The only standard I used was by Bill Evans, but it was from an entire disc of Bill Evans solo arrangements, performed by a classical pianist. The idea, was to see how people took to something like that, and if anyone though they performance was particularly ‘square’, or especially ‘lush’ to the point of somehow being odd or weird. I had not idea if anyone would take it that way, but I thought it was a different way to include something jazz-oriented that maybe some people might not consider legit.

Otherwise, it was all originals.

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2 hours ago, JSngry said:

Comin' Home Baby is a BenTucker original.

It's a tune that everyone knows.  That's why, in the context of this thread, it's not an "original."

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2 hours ago, JSngry said:

Comin' Home Baby is a BenTucker original.

 

4 minutes ago, mjzee said:

It's a tune that everyone knows.  That's why, in the context of this thread, it's not an "original."

 

It's a "jazz standard" which for my purposes as thread opener, is a standard.

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All "standards" were at one point originals.

Truthfully, if you put "Blue Bossa" next to "I Believe In You", my hunch is that you will get an exponentially higher recognition of the former than the latter, yet "I Believe In You" would never be classified as an "original". It's a "show tune" which in the limited vocabulary of musical discourse today should qualify it as a "standard". "Blue Bossa", yes, that's an original composition, composed by a jazz musician as a vehicle for improvisation. It's only a "standard" within the limited audience of jazz familiarity.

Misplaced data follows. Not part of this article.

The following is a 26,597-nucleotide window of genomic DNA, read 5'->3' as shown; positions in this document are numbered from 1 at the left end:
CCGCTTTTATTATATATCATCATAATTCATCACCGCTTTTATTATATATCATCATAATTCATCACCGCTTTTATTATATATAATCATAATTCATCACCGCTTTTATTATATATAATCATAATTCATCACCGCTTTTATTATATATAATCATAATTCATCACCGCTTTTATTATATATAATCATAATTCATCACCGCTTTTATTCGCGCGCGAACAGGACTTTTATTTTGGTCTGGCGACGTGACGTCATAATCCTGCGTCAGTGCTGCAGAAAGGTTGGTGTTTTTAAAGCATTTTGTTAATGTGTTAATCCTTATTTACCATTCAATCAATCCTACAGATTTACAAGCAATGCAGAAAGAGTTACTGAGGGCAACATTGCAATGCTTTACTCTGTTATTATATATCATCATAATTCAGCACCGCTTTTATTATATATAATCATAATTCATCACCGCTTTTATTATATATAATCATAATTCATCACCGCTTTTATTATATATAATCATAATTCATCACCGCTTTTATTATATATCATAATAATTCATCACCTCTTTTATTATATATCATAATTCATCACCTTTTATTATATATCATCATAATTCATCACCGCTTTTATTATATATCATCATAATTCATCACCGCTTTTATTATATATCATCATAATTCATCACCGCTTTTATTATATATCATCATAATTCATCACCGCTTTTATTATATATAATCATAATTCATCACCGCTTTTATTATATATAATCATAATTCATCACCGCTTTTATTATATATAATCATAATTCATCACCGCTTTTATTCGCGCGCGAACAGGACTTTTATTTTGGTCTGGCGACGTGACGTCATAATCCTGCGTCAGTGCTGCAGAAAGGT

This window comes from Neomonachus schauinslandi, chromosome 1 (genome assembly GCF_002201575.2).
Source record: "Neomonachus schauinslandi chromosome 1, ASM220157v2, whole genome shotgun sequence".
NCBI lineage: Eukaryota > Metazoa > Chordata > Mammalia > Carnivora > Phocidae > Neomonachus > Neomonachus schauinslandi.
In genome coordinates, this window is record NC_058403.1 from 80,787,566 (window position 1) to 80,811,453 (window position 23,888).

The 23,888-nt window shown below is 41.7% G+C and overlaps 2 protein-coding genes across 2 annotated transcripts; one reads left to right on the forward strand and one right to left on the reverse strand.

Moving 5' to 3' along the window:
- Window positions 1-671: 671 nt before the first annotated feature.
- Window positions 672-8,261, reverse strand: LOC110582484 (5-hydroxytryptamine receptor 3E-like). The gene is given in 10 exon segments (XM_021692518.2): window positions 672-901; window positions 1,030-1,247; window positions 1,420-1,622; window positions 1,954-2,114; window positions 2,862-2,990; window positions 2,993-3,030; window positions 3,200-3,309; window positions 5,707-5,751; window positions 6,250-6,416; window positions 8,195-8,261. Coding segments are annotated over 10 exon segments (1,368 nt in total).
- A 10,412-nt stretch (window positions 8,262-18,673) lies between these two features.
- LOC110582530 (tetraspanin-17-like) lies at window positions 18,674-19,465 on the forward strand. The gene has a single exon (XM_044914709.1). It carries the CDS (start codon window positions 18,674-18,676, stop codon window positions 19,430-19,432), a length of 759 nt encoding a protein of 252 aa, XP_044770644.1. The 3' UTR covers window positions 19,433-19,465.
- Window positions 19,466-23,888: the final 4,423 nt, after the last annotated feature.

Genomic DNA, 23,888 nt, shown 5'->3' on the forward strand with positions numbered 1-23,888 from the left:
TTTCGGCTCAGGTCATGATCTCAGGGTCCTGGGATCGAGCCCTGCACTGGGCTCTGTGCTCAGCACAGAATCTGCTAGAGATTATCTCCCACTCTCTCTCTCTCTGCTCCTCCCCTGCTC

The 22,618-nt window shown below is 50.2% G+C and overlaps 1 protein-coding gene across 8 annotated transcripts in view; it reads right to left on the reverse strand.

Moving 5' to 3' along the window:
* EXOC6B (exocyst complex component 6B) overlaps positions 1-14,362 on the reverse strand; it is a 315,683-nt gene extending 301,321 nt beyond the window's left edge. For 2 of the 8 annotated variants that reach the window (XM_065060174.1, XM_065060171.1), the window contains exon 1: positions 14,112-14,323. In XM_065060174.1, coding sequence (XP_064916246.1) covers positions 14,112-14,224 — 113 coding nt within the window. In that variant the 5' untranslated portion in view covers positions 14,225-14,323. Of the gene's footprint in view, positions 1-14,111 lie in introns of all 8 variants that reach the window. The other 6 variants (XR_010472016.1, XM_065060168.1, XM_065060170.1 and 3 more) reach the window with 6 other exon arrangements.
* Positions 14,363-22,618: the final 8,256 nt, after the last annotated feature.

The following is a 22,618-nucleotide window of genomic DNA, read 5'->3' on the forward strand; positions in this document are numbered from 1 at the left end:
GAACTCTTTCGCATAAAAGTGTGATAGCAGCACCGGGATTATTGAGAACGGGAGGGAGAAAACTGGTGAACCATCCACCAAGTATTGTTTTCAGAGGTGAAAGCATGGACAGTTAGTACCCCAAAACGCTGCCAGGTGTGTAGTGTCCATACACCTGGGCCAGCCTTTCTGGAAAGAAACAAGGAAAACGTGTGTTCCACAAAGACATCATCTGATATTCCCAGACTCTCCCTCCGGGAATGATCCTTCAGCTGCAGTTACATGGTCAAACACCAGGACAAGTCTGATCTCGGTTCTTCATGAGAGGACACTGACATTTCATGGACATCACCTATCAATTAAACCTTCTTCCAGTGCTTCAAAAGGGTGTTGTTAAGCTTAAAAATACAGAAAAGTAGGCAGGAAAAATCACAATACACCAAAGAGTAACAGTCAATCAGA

The differentiation is meaningless, really, as is the discussion. Pretty much any [piece of music that is not otherwise created is an "original". And something is only a "standard" with the boundaries of the audience at any given time.

So really, just bring good muic. Good forms, good designs, good ideas well presented with sincerity, insight, and integrity. That's ultimately all that matters.

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12 minutes ago, JSngry said:

 

 

So really, just bring good muic. Good forms, good designs, good ideas well presented with sincerity, insight, and integrity. That's ultimately all that matters.

Unless I decide to call the whole thing off.

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Yeah, there's the idea of the "jazz standard" (Monk instead of Gershwin, Silver instead of Porter)--and that is certainly a real thing.  And there are jazz compositions that should be jazz standards.

I guess any well-composed tune that is melodic and plain memorable is, or could be, a standard.

 

 

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But this also begs the question of how they become standards. On my playlists I had "Warm Canto" by Mal Waldron and "After the Rain" by Duke Pearson (Coltrane's tune of the same title is a standard), and I have to wonder why the are not standards.  

 

 

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"standard" really means nothing more than " more people are likely to already know it", and that's more about the audience than it is the music, including musicians. But where is the line between playing a tune that a lot of musicians like to play and a tune that a lot of people want to hear other people play?

Also, when does a standard become a cliche? Are you asking do I want to hear cliches?

It's silly. I just want to hear music that doesn't make me want to skip it, that's all. Substance, please. Then style, but only then.

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For the Blindfold Tests, we have deliberately tried not to have any rules or regulations as to what the presenter may include in their Blindfold Test. It really is up to the preference of the presenter. Who can tell what will appeal to the Blindfold Test listener? It seems to vary widely. 

Edited by Hot Ptah